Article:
Mystery Mondays: Elinor Florence on the Mystery Genre

This week on Mystery Mondays we welcome Elinor Florence. I met Elinor about a year ago, and since then we’ve been sharing our writing and publishing experiences over lunches.

Here’s what Elinor has to say about genres and her debut novel, BIRD’S EYE VIEW.
Bird's Eye ViewMy wartime novel Bird’s Eye View isn’t a classic murder mystery – although I have seen it shelved in the Mystery section of one bookstore – but rather, a whole series of mysteries.

You see, in my novel the serial killers are the Nazis, and my detective is an aerial photographic interpreter. Rose Jolliffe is an officer in the Royal Canadian Air Force. Like Sherlock Holmes, she uses her magnifying glass to study aerial photographs for clues, trying to outwit the enemy.

Along the way, she tackles a number of baffling mysteries:

  1. When the Allies bomb an important railyard behind enemy lines, why don’t the aerial photographs taken the next day show any damage?
  2. Is that charming French village real, or is it an elaborate camouflage created by the Germans to disguise an aircraft factory?
  3. Most importantly, what is the secret revenge weapon that Hitler says will win the war — and where on earth is it?

Rose examines aerial photos to the point of exhaustion (since there was no colour film, she is literally studying fifty shades of gray), striving to solve these and other mysteries – painfully aware that her failure will cost thousands of lives.

She is suffering from personal strain as well. Her brother Jack is flying a Spitfire, and she fears for him every day. She is in love with her commanding officer, who unfortunately already has a wife. And she is desperately homesick for her farm on the Canadian prairies. She keeps in touch with the home front through a constant flow of letters from her parents and her best friend, June.

Bird’s Eye View is the only novel ever written in which the main character is a Canadian woman in uniform. I find that very sad, considering that there were fifty thousand of them in World War Two alone. They were just as patriotic and dedicated as the men, but we know little about them. I wanted to shine a light on women’s contribution to the war effort.

To create my characters, I drew heavily on my own family. My mother lived through the war as a teenager in Canada, and her home town of North Battleford, Saskatchewan was an air training base. Her beloved elder brother was killed in the war. My father served in the Royal Canadian Air Force, as did my uncles. So I had access to a gold mine of personal anecdotes.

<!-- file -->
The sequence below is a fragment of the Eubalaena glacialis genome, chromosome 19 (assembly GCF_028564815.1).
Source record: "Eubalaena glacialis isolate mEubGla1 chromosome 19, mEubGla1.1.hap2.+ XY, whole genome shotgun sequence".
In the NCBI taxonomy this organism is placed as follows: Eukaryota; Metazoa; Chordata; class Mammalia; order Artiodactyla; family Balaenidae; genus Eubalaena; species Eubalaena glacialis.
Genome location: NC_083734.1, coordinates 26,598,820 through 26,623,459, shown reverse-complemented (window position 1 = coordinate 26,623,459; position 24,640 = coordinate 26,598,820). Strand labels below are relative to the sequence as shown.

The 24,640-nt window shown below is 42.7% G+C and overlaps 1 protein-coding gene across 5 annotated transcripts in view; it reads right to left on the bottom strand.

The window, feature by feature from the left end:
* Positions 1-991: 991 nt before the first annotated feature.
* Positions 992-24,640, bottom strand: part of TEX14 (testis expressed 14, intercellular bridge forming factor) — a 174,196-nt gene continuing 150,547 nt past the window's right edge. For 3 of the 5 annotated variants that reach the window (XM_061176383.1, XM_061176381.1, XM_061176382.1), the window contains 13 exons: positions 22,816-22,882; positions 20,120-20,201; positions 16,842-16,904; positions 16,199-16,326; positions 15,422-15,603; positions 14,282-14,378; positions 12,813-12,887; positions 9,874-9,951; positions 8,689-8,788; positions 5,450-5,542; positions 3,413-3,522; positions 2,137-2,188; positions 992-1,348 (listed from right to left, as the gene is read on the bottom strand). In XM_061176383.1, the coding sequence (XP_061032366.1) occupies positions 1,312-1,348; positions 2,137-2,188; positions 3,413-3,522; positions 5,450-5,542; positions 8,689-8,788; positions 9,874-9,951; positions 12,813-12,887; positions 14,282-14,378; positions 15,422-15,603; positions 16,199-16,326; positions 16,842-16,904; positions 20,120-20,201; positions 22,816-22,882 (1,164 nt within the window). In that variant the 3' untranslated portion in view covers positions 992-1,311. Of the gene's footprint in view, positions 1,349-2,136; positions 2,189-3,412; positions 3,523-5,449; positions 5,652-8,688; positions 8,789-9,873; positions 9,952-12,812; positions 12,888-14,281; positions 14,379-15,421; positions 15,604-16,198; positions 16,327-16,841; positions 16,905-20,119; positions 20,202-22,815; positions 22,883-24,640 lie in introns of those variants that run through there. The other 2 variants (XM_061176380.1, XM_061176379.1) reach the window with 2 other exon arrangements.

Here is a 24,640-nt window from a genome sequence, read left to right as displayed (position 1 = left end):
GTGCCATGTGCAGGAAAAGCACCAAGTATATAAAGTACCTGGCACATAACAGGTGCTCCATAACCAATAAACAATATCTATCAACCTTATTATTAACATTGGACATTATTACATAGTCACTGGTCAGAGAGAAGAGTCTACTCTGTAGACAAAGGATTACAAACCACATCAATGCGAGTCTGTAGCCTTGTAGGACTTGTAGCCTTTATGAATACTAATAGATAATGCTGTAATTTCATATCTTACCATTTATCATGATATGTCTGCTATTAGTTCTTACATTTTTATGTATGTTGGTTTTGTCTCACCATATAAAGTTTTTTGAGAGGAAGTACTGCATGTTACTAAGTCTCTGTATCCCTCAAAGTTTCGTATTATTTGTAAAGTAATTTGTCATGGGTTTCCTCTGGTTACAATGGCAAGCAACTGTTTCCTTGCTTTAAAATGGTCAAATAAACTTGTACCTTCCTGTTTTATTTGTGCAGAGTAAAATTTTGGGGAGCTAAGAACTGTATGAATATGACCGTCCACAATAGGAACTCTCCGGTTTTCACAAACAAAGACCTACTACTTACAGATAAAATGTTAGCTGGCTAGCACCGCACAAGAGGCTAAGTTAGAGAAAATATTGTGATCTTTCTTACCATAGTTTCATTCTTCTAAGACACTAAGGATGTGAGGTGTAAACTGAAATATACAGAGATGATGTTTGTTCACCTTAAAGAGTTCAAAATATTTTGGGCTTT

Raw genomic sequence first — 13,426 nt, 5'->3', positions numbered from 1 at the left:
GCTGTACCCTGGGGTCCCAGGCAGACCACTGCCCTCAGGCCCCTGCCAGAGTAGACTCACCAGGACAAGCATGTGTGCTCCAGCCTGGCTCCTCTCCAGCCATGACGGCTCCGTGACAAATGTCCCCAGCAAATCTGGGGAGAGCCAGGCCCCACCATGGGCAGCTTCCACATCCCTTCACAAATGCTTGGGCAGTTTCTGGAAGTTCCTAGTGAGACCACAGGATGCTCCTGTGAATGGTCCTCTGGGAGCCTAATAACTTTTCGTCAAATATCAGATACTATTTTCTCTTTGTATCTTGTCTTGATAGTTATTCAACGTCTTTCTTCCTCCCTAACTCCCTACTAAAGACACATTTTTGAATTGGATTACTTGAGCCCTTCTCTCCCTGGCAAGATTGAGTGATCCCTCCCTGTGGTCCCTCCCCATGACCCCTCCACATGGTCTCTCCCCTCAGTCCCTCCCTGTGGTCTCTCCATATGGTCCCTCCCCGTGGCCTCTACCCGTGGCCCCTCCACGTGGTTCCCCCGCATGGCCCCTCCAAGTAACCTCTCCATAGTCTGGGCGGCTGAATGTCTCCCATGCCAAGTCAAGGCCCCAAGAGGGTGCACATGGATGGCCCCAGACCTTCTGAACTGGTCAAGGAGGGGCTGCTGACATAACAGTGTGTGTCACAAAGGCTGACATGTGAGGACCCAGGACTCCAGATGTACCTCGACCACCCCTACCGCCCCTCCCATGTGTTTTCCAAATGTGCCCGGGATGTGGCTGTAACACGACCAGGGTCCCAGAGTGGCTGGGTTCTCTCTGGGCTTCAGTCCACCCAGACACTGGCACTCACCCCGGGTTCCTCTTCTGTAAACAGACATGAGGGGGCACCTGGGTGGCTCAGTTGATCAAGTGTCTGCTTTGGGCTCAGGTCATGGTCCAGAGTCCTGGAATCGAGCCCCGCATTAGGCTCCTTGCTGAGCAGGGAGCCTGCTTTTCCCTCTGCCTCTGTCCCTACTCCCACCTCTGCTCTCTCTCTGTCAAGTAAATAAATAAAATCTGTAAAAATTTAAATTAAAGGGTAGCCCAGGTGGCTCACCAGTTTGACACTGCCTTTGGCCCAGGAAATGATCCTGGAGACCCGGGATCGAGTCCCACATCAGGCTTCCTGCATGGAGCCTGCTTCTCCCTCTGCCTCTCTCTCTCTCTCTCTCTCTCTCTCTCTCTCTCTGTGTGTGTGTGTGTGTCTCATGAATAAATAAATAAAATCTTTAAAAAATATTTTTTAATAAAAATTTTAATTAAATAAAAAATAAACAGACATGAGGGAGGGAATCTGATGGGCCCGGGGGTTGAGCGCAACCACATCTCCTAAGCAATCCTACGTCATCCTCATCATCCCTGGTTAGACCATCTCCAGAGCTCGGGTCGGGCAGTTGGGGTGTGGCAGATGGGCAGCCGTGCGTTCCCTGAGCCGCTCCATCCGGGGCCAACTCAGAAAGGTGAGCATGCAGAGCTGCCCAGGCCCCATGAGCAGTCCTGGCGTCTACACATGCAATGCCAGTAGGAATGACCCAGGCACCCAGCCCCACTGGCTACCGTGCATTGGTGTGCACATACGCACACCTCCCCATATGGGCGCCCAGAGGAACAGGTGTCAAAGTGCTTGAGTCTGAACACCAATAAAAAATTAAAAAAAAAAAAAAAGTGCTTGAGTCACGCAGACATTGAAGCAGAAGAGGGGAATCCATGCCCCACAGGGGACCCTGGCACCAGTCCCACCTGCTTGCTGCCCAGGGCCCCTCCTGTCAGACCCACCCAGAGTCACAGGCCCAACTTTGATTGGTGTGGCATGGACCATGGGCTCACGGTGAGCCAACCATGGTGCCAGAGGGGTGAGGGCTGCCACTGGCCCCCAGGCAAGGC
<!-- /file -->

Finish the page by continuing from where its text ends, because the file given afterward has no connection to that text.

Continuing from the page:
I was also intrigued by that fascinating but little-known branch of Allied Intelligence called photo interpretation. During the war hundreds of trained interpreters studied the aerial photos brought back from Europe – literally spying on the enemy from the sky. I read as much as I could about the subject, and travelled to both England and Germany for my research. Every incident in the book is based on fact.

Since the book was published a year ago, I’ve received hundreds of positive comments. People often tell me that my book enlightened them about our own Canadian history, especially the role of women. One former bomber navigator told me that he combed my book looking for errors and couldn’t find any – that was music to my ears! Others tell me that my book moved them to tears. Touching people’s hearts is always a good thing.

By far the most typical comment, however, is this: “I couldn’t put it down!” That’s the best compliment of all.

Elinor Florence PhotoElinor Florence is a career journalist who grew up on a farm in Saskatchewan, a former wartime airport. She wrote and edited daily newspapers and magazines across Western Canada, including Reader’s Digest. Married with three grown children, she now lives in the mountain resort of Invermere, British Columbia. Bird’s Eye View is her first novel. It’s available through bookstores or online from Amazon, and as an ebook. Order it here:

Thanks for reading…














4 thoughts on “Mystery Mondays: Elinor Florence on the Mystery Genre

  1. What an interesting premise, Florence. And you’re right, it is sad that this is the first book where the main character is a Canadian woman in uniform (though Maureen Jennings Bomb Girls does offer a uniquely Canadian perspective to women during WWII). Thanks for sharing your story. Will add Bird’s Eye View to my to-read list.

    Liked by 1 person

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